Of course alliances between directors and writers are not perceived to be in the best interests of producers and stars, so I wasn’t entirely surprised to learn that Regular Bill had gotten wind of our plan and talked Jason into flying to Jackson a day early, after his pilot wrapped, so he could view a cut of Desperation Alley. My own travel arrangements were left as they were, which meant I’d now have to make the long drive from Salt Lake alone. Marty apologized for the inconvenience, but insisted that once there I’d appreciate having my own vehicle. “Think of it as your getaway car,” he confided. “Bill’s a workaholic. You don’t want to be trapped.”

  I was halfway to Jackson when Jason called my cell. “You’re here,” he said, by which he seemed to mean that I was no longer in Vermont. “You’ve got GPS?”

  “On my phone.”

  “Good. Bill says come up for a drink?” The original plan had been for me to check into my hotel and meet the others for dinner. After all, I’d had an early wake-up call and was still on East Coast time.

  “Up?”

  “His place is on a mountaintop. Unless you’re too wiped out,” he added, apparently sensing reluctance in my hesitation.

  Before I could answer I heard, in the background, the one-of-a-kind voice of William Nolan, unmistakable, even over a tinny cell phone. “Tell him I’ll make him the best margarita he’s ever tasted.”

  “You catch that?” Jason said.

  I said I had and entered Nolan’s address into my cell.

  I was halfway up Nolan’s mountain, two hours later, when my wife called. “You okay?” I asked.

  “Of course,” she said. “I told you I would be.”

  “Is Cassie there yet?”

  “She just called from the airport. She’ll be here shortly.”

  “Did you eat?”

  “Some soup.”

  “Look, I’m on a windy dirt road.” At this elevation Jackson looked like a town made out of Lincoln Logs on the valley floor. “I’ll call you in the morning?”

  “I’ll be here. I promise.”

  Up ahead there was a place you could pull off, so I did. And threw up.

  —

  The woman who answered the door looked to be in her midforties. She was dressed in a leotard, her upper lip dewy, apparently from a workout. She introduced herself as Tina, and I recognized her from the tabloids as Nolan’s second wife.

  “There he is,” said the man himself, rising from the outdoor sofa when I was ushered out onto the deck. He and Jason and a third man I took to be Marty—we’d only spoken on the phone—were in fact drinking margaritas. Nolan was wearing a pair of weathered snakeskin boots, faded jeans and a coarse poncho over a T-shirt that was stretched at the neck. Marty wore a suit, white button-down shirt, no tie. Jason had on jeans and a long-sleeve shirt, not tucked in, boat shoes, no jacket. We were high up and despite the season it was chilly, which made me wonder if Nolan had noticed Jason’s discomfort and offered him a jacket. They were about the same size. Hard to accept a garment from an icon, though. We shook hands all around.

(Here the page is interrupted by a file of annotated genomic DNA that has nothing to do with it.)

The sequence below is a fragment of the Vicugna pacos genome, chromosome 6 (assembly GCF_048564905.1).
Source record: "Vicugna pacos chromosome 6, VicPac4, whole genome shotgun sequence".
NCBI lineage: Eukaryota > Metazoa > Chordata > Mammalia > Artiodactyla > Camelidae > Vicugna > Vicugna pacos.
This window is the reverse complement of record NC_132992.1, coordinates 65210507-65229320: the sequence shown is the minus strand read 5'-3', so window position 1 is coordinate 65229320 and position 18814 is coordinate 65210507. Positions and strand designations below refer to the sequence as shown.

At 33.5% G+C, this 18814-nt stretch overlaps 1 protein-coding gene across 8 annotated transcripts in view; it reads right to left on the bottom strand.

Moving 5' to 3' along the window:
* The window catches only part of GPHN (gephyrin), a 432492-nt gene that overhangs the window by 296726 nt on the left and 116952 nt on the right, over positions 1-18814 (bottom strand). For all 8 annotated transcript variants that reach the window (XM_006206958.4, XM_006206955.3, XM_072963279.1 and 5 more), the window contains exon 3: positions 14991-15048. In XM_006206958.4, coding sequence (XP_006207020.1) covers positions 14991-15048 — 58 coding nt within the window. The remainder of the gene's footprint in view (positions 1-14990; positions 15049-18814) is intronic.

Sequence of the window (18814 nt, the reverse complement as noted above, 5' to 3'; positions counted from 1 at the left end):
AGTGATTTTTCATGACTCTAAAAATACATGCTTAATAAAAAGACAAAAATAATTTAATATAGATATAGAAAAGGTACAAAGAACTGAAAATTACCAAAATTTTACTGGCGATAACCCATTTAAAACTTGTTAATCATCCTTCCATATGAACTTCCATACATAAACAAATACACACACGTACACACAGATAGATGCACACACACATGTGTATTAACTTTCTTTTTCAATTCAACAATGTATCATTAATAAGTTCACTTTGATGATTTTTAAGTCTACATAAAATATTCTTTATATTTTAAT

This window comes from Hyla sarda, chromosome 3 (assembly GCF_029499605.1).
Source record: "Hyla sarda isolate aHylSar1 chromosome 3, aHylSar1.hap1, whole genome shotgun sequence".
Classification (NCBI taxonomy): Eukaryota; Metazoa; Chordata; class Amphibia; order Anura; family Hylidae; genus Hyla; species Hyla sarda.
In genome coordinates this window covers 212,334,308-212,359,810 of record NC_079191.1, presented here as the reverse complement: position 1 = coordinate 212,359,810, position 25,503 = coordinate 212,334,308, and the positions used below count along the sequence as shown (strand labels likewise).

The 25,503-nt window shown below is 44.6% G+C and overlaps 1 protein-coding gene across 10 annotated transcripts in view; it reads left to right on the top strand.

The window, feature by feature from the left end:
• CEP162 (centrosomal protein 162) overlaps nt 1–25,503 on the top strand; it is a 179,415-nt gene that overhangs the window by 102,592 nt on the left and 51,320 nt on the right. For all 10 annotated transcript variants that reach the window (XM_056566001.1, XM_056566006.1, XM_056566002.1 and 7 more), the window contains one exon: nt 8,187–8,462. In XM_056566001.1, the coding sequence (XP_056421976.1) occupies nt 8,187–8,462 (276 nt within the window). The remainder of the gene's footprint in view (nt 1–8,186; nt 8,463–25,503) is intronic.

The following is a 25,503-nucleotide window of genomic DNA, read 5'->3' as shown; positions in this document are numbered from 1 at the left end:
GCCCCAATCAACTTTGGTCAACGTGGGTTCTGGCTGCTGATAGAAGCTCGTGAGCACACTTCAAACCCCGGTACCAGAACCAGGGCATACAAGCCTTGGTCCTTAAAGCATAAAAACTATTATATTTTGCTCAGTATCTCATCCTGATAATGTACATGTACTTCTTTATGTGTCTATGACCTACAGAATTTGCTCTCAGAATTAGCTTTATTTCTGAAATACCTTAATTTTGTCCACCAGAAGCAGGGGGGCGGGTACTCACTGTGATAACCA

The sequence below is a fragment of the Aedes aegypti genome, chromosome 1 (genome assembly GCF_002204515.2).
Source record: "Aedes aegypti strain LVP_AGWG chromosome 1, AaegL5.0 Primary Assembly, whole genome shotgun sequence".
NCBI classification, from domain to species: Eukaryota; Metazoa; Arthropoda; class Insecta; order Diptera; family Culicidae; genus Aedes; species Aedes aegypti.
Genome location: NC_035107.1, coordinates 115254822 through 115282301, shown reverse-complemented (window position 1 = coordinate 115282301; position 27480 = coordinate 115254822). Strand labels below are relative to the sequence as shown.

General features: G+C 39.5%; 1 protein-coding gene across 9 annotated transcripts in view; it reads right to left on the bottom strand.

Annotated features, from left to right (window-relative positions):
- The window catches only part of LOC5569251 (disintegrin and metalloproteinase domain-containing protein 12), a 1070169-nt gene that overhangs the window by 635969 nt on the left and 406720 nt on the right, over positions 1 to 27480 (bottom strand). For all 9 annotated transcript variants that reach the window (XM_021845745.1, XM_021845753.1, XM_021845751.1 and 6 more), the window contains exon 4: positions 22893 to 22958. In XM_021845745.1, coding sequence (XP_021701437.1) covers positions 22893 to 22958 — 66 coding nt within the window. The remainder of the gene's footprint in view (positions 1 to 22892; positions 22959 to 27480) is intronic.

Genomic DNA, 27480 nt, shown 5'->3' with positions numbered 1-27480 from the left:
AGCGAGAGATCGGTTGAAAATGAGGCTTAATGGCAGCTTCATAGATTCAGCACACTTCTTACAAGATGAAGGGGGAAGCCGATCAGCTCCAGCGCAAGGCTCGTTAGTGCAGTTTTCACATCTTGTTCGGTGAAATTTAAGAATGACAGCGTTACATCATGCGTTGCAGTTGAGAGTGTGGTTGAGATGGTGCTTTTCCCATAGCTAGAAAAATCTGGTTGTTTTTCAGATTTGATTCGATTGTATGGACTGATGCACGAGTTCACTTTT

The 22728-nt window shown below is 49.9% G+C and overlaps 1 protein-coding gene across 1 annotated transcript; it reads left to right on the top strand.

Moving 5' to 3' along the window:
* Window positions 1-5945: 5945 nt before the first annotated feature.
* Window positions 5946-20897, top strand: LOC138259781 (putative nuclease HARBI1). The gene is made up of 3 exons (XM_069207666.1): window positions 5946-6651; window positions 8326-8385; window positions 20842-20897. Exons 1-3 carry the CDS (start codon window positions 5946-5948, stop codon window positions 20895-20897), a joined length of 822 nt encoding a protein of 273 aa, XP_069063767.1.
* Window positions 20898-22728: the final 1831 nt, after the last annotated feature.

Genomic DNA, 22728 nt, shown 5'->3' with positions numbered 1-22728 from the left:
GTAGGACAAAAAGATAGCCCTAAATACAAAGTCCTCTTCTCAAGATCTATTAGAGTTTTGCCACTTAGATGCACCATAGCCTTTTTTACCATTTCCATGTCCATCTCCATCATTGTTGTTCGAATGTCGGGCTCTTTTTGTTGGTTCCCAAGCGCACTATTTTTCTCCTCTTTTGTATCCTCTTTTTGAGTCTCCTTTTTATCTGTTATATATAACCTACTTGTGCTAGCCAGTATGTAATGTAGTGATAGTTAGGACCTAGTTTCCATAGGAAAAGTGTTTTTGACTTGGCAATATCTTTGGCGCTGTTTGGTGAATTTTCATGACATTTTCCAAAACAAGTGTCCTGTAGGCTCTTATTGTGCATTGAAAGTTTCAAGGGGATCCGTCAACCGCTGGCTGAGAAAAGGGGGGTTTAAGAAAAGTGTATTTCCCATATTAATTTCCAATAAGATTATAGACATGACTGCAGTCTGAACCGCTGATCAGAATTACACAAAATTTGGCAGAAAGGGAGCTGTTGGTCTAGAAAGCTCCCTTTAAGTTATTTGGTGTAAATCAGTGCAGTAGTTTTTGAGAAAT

“You arrange that just for me?” I said, because the sun was setting between two peaks, Jackson Hole in deep shadow now, lights in town coming on like jewels on velvet. The private road I’d ascended snaked down the mountain until it gradually merged with the darkness. I recognized the spot where I’d pulled over to be sick. On the railing sat a pair of expensive-looking binoculars. Not the best place to leave them because the deck was built out over the ravine, so if someone accidentally jostled them they’d free-fall a hundred yards before they hit anything. I made a mental note to not be the one to do that.

  Nolan held our handshake that extra Hollywood half beat. “I’m guessing you go by Ryan?” he said, my last name, and not guessing, either, since I’d told him that on the phone last week. Still, if he wanted to feel prescient, I had no objection. “You need to use the bathroom?”

  A man my age, did he mean, after a long drive? He was fifteen years my senior, though, so maybe he only meant to suggest that he understood if I did. “No, I’m good.”

  “I only mention it,” he continued, pointing at my shirt, “because you’ve got a little bit of…”

  Looking down, I saw what he meant: the word he was looking for was vomit.

  —

  By the time I returned, a wet spot the size of
a sunflower on my shirt front, Regular Bill had shaken my margarita and was pouring it into a salt-rimmed glass. “Tell me what you think,” he said, which I translated as Tell me what I want to hear.

  “Best margarita I ever tasted,” I told him, and no lie, either.

  “Small-batch tequila,” he explained, topping off Marty’s and Jason’s glasses. “I could almost tell you the exact agave plant it was distilled from.” He consulted his watch. “Time for just one, I’m afraid. We’ve got an eight o’clock dinner reservation in town.”

  I nodded, letting that sink in. I’d risen at five, flown from Burlington to Boston, from Boston to Salt Lake City, then driven nearly five hours to Jackson. Instead of letting me check into my hotel and catch a short nap, they’d had me drive another half hour to the top of Nolan’s mountain, only to turn around and drive back down again. Good tequila was supposed to make that all right.

  “Anyway, it’s not his fault,” Nolan said, returning to the conversation that my reappearance on the deck had interrupted. “The only acting the kid’s ever done is in front of a blue screen. Worse, he has no life experience.”

  Unless I was mistaken, they were discussing a well-known young actor who’d made his name in action movies driven by special effects. He’d taken a small but significant role in Desperation Alley. While I was driving from Salt Lake, Nolan evidently had screened the film for Jason.

  “Yeah,” Jason said, “but he’s what? Twenty-three?”

  “At twenty-three I spent a year backpacking across Europe,” Nolan said.

  “Alone?”

  “Nah, with this guy Renny. We both flunked out of Claremont the same semester. He’s probably still over there. All he wanted to do was bum around and smoke dope. Which, don’t get me wrong, was fun for a while.”

  “Anyway,” Jason said, circling back to the young actor, “he’s not that bad. In your mind’s eye you’re probably still seeing all the bad takes.”

  “That’s the other thing. The takes are identical. You say, Let’s try something different, and he says, Yeah, okay, but then he does the exact same thing.”